Devotion: Sanitizing Death

Devotion: Sanitizing Death

by / Comments Off on Devotion: Sanitizing Death / 37 View / August 10, 2015

“I have said these things to you, that in me you may have peace. In the world you will have tribulation. But take heart; I have overcome the world” (John 16:33 ESV).

There are some days, weeks, months, when I feel robbed of words, when my creativity comes to a pause, when I feel acutely and numbly at the same time.

A few weeks ago I had a week like that. It was a convergence of bad news.

My college roommate, who now lives in Cambodia, shared the news that his mother-in-law has been infected with HIV by a fake doctor.

My niece struggles with cerebral palsy. Her doctors discovered one of her hip sockets was more disjointed than is healthy. She will face as many as four surgeries in the next two years.

My sister is in Nicaragua hoping to start her own foster care and/or orphanage there. Her landlord showed himself as wildly inappropriate causing my sister and her new husband to terminate their lease and move in with my brother-in-law’s parents. His father just discovered that he has three tumors in his stomach.

My friend’s brother died in an accident.

I heard of each of these tragedies within the span of three days. The ability to speak or write or think begins to break down while the need to speak and write and think with clarity crescendo.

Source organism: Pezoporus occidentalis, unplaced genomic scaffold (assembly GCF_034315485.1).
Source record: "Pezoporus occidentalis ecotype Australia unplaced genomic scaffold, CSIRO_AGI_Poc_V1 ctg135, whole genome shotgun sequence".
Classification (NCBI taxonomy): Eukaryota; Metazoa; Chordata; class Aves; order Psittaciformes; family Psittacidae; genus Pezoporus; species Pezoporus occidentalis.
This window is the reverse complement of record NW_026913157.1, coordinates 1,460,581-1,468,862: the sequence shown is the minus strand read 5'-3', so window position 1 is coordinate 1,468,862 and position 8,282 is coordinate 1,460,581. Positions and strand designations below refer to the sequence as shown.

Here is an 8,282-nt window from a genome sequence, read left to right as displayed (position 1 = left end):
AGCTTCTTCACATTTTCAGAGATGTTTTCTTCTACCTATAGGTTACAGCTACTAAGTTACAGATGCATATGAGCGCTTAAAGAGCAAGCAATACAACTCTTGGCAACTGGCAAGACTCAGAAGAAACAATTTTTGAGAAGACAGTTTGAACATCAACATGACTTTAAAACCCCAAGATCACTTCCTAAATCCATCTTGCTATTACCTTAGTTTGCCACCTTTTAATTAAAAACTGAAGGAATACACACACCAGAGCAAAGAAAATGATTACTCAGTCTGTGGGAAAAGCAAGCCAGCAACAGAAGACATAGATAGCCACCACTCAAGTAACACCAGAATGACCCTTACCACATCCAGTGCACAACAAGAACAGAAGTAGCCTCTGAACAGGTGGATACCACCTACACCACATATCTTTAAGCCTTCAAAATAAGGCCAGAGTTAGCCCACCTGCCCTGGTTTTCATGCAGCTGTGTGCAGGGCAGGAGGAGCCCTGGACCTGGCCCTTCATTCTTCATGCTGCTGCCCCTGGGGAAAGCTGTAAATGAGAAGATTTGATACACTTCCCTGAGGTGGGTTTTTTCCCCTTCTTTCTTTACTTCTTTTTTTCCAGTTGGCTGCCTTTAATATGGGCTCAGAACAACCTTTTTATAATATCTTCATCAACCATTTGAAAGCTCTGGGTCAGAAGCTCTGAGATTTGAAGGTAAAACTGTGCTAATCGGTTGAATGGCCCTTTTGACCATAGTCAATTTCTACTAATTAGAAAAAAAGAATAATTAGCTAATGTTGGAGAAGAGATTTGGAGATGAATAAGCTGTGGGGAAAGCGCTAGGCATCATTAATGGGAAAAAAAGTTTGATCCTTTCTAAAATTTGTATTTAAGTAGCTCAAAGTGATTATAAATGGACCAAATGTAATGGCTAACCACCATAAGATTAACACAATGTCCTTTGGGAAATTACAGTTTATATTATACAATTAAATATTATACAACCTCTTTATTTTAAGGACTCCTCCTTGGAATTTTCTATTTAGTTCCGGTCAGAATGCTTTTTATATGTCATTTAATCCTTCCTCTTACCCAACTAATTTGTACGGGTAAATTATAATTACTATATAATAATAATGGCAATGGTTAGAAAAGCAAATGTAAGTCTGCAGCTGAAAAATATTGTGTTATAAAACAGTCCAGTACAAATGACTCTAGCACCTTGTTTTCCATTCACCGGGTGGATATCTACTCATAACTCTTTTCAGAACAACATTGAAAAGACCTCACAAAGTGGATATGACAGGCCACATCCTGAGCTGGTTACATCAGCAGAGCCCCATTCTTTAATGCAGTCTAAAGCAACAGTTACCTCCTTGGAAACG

The HBO show, Six Feet Under, is about, judging by the pilot episode and the title, death. It’s raw and there is a high likelihood of inappropriate content, but a character on the show said something that struck me. During a burial service, one character remarked “I refuse to sanitize this.”

And I’m reminded once again of one of life’s most basic facts: death is bad.

Death is so bad that we constantly seek to avoid that reality, to sanitize death with pithy sayings that are utterly untrue.

And I think we sanitize death because we are so terribly afraid of despair. To disregard hope is despair. And it is wrong. To live in hope when so much goes wrong is one of the most difficult parts of life.

Where can I possibly go other than to one with the words of eternal life? Where can I go other than to the one who is the resurrection and the life? Where can I go other than to Jesus, who weeps and yells and cries and dies, who rises, returns, and reveals Himself as hope?

I think if we are honest, we will realize that Jesus doesn’t sanitize death. He doesn’t allow it to be pretty or a celebration or even okay. Jesus experiences death. And then He destroys its most forceful power by not remaining dead. Death’s grip is not eternal. Death is guaranteed to lose.

Death still claims us temporarily and it is the worst thing in this world. But take heart! We can live in hope because Christ has overcome the world, even its most powerful weapon: death. Thank you, Lord, for sending your Son to overcome the world, even death in His glorious resurrection!